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Two Students Sue Purdue University Over Retaliation

Two former Purdue University students, identified as Mary Doe and Nancy Roe in court records, are suing the school for retaliation after its Title IX office dumped their sexual assault complaint as baseless.

The lawsuit filed on Tuesday at the U.S. District Court in Indiana’s Northern District alleges school of expelling two former students in 2017 after an internal investigation couldn’t find enough evidence to back up their sexual assault claims.

According to The Exponent report, along with the university, the suit names Alyssa Rollock, vice president for ethics and compliance, and dean of students, Katie Sermersheim.

The suit alleges the University of running a policy of taking harsh measures including expulsion if “women can’t prove their claims.”

“I suspect there’s been some sort of overreaction over there to the way they were criticized for handling complaints,” plaintiffs attorney Jeff Macey told The Journal & Courier.

“But the school cannot be expelling or otherwise disciplining women if the investigation doesn’t come out in their favor. And I’m afraid that’s what’s happening there. And that’s just a real chilling, chilling effect on victims who are complaining under the Title IX processes the university has set up,” she added.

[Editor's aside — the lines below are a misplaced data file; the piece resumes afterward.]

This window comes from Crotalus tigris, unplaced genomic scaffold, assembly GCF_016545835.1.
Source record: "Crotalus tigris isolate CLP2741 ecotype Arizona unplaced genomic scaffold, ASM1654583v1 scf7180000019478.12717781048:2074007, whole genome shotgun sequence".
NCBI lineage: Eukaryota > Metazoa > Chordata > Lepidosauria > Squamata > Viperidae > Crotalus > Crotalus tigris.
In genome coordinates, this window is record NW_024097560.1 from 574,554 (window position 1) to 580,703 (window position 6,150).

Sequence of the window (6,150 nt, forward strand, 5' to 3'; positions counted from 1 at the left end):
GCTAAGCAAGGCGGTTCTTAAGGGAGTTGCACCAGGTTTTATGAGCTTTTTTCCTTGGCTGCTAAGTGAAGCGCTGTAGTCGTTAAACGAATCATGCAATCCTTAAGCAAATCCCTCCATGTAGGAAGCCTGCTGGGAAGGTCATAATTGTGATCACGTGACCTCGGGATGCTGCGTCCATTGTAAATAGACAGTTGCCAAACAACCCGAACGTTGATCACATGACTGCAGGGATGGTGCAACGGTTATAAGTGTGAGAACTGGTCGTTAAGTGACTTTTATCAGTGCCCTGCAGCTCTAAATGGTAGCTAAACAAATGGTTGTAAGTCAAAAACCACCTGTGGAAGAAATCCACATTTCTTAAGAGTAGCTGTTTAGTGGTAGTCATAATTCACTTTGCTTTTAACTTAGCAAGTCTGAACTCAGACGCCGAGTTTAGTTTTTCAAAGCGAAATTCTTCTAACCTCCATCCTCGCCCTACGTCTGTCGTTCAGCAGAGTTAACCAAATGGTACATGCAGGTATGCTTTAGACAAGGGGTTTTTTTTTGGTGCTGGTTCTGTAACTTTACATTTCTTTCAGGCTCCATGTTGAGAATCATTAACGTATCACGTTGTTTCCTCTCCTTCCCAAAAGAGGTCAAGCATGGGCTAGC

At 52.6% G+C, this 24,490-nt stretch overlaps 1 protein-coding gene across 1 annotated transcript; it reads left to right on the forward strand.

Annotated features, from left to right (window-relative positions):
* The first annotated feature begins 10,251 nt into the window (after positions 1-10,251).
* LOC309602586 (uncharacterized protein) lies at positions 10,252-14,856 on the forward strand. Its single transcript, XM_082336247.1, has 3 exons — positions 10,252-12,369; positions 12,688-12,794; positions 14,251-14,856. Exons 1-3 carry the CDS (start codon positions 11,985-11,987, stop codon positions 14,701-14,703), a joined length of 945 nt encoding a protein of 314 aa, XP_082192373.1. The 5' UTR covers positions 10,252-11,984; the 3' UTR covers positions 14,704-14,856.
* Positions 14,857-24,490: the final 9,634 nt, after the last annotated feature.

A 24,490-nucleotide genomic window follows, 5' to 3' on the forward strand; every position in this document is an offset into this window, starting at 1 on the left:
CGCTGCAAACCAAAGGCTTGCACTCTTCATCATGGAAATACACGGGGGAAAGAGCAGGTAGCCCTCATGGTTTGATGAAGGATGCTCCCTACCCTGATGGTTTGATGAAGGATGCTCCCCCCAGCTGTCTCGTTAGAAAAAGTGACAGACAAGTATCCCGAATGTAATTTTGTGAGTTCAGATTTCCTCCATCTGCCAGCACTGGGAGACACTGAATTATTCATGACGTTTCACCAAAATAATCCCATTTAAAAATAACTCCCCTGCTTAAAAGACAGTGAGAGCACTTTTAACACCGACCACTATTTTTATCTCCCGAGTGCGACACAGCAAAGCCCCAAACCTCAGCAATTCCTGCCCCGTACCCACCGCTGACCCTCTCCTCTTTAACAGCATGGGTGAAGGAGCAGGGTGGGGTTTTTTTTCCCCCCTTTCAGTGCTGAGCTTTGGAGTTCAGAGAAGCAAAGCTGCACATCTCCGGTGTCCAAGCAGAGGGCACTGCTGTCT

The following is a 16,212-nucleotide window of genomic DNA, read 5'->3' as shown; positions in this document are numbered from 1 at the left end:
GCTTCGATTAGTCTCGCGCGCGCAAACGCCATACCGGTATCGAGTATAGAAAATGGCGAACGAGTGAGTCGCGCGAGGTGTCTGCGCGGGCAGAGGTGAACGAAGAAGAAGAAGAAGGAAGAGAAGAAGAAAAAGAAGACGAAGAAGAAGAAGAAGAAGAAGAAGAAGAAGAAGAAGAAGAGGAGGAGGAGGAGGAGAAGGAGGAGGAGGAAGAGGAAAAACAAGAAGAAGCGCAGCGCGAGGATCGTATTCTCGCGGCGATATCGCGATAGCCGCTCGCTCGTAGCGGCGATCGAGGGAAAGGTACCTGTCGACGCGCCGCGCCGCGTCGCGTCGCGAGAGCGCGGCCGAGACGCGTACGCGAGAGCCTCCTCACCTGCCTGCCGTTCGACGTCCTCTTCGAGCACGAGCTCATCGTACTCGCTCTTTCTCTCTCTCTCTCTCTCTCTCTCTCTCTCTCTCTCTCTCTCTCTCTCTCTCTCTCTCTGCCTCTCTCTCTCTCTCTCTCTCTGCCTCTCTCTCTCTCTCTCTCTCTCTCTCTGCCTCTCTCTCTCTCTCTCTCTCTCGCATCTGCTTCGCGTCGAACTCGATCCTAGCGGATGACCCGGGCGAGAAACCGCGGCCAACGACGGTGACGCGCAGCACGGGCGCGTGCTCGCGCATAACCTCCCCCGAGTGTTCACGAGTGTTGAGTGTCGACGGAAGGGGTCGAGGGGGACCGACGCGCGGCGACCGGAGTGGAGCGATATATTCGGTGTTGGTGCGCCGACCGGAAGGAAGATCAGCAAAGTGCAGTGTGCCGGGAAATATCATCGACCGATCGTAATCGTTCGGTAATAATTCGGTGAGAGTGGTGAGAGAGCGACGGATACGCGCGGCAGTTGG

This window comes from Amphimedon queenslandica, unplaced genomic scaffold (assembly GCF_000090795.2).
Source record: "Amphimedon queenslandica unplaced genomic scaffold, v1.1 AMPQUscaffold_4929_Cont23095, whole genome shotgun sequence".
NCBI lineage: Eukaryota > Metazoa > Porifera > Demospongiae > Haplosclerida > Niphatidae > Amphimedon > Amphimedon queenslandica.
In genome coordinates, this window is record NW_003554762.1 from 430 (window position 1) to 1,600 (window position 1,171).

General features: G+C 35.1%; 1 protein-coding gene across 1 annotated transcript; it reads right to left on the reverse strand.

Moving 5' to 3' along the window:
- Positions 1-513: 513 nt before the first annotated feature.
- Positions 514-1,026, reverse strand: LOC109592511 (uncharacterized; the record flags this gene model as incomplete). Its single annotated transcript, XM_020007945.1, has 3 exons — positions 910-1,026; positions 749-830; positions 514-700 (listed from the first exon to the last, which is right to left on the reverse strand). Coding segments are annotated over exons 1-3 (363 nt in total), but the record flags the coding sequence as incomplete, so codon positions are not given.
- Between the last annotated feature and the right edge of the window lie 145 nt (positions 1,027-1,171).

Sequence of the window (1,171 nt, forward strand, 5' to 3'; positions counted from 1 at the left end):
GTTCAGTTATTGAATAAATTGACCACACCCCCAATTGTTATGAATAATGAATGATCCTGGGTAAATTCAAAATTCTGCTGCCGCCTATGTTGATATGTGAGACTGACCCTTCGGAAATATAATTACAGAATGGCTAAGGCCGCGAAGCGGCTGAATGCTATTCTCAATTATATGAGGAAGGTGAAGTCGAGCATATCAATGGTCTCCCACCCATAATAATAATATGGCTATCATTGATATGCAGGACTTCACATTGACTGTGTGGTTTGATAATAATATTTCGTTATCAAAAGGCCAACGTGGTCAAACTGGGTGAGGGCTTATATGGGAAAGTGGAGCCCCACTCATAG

Both victims reported assault separately, in April and October of 2017. School officials initially passed an expulsion order, but after an appeal, it was turned into a two-year suspension.

Meanwhile, the university issued a statement on Thursday and said that it ensures fair treatment to all the parties involved.

“To the extent the case challenges the university’s handling of complaints under our anti-harassment policy and procedures, we stand by our commitment to provide a safe and secure environment for all members of our community,” university spokesman Tim Doty said.

“These are often difficult matters to investigate and decide, but we are confident in our processes and believe they afford all students with broad and appropriate protections, whether they are raising allegations of sexual misconduct or responding to them. Fair application of our policy necessarily entails ensuring all parties participate in the process in good faith by providing truthful information to assist the university in making its determinations,” Doty added.

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